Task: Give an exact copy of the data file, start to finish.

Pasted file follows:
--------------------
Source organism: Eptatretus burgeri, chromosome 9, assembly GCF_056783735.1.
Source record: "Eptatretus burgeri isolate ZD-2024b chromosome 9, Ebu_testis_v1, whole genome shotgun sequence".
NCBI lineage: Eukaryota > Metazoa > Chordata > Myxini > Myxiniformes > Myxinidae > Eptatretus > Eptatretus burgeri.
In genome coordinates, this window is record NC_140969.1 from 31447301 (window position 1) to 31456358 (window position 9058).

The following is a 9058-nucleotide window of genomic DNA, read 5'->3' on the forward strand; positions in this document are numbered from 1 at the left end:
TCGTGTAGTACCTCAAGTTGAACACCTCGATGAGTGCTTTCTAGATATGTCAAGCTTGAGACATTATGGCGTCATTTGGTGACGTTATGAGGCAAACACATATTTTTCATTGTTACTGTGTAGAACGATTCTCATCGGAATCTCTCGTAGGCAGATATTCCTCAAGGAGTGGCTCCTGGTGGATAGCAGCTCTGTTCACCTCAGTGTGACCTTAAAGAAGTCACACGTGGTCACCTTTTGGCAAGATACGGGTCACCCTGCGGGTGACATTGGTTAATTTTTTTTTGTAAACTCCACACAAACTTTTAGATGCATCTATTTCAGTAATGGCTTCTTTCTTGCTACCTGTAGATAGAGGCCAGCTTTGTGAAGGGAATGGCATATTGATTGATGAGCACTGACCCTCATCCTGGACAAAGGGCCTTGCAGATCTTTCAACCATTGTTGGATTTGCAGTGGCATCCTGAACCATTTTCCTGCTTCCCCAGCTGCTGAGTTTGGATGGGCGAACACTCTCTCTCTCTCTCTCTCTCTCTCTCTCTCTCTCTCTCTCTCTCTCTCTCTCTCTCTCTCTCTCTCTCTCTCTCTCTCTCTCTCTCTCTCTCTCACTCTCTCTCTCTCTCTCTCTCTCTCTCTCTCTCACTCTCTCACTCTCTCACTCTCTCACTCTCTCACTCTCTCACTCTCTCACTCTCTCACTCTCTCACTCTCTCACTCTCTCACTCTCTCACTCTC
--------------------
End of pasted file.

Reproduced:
Source organism: Eptatretus burgeri, chromosome 9, assembly GCF_056783735.1.
Source record: "Eptatretus burgeri isolate ZD-2024b chromosome 9, Ebu_testis_v1, whole genome shotgun sequence".
NCBI lineage: Eukaryota > Metazoa > Chordata > Myxini > Myxiniformes > Myxinidae > Eptatretus > Eptatretus burgeri.
In genome coordinates, this window is record NC_140969.1 from 31447301 (window position 1) to 31456358 (window position 9058).

The following is a 9058-nucleotide window of genomic DNA, read 5'->3' on the forward strand; positions in this document are numbered from 1 at the left end:
TCGTGTAGTACCTCAAGTTGAACACCTCGATGAGTGCTTTCTAGATATGTCAAGCTTGAGACATTATGGCGTCATTTGGTGACGTTATGAGGCAAACACATATTTTTCATTGTTACTGTGTAGAACGATTCTCATCGGAATCTCTCGTAGGCAGATATTCCTCAAGGAGTGGCTCCTGGTGGATAGCAGCTCTGTTCACCTCAGTGTGACCTTAAAGAAGTCACACGTGGTCACCTTTTGGCAAGATACGGGTCACCCTGCGGGTGACATTGGTTAATTTTTTTTTGTAAACTCCACACAAACTTTTAGATGCATCTATTTCAGTAATGGCTTCTTTCTTGCTACCTGTAGATAGAGGCCAGCTTTGTGAAGGGAATGGCATATTGATTGATGAGCACTGACCCTCATCCTGGACAAAGGGCCTTGCAGATCTTTCAACCATTGTTGGATTTGCAGTGGCATCCTGAACCATTTTCCTGCTTCCCCAGCTGCTGAGTTTGGATGGGCGAACACTCTCTCTCTCTCTCTCTCTCTCTCTCTCTCTCTCTCTCTCTCTCTCTCTCTCTCTCTCTCTCTCTCTCTCTCTCTCTCTCTCTCTCTCTCTCTCACTCTCTCTCTCTCTCTCTCTCTCTCTCTCTCTCACTCTCTCACTCTCTCACTCTCTCACTCTCTCACTCTCTCACTCTCTCACTCTCTCACTCTCTCACTCTCTCACTCTCTCACTCTCTCACTCTC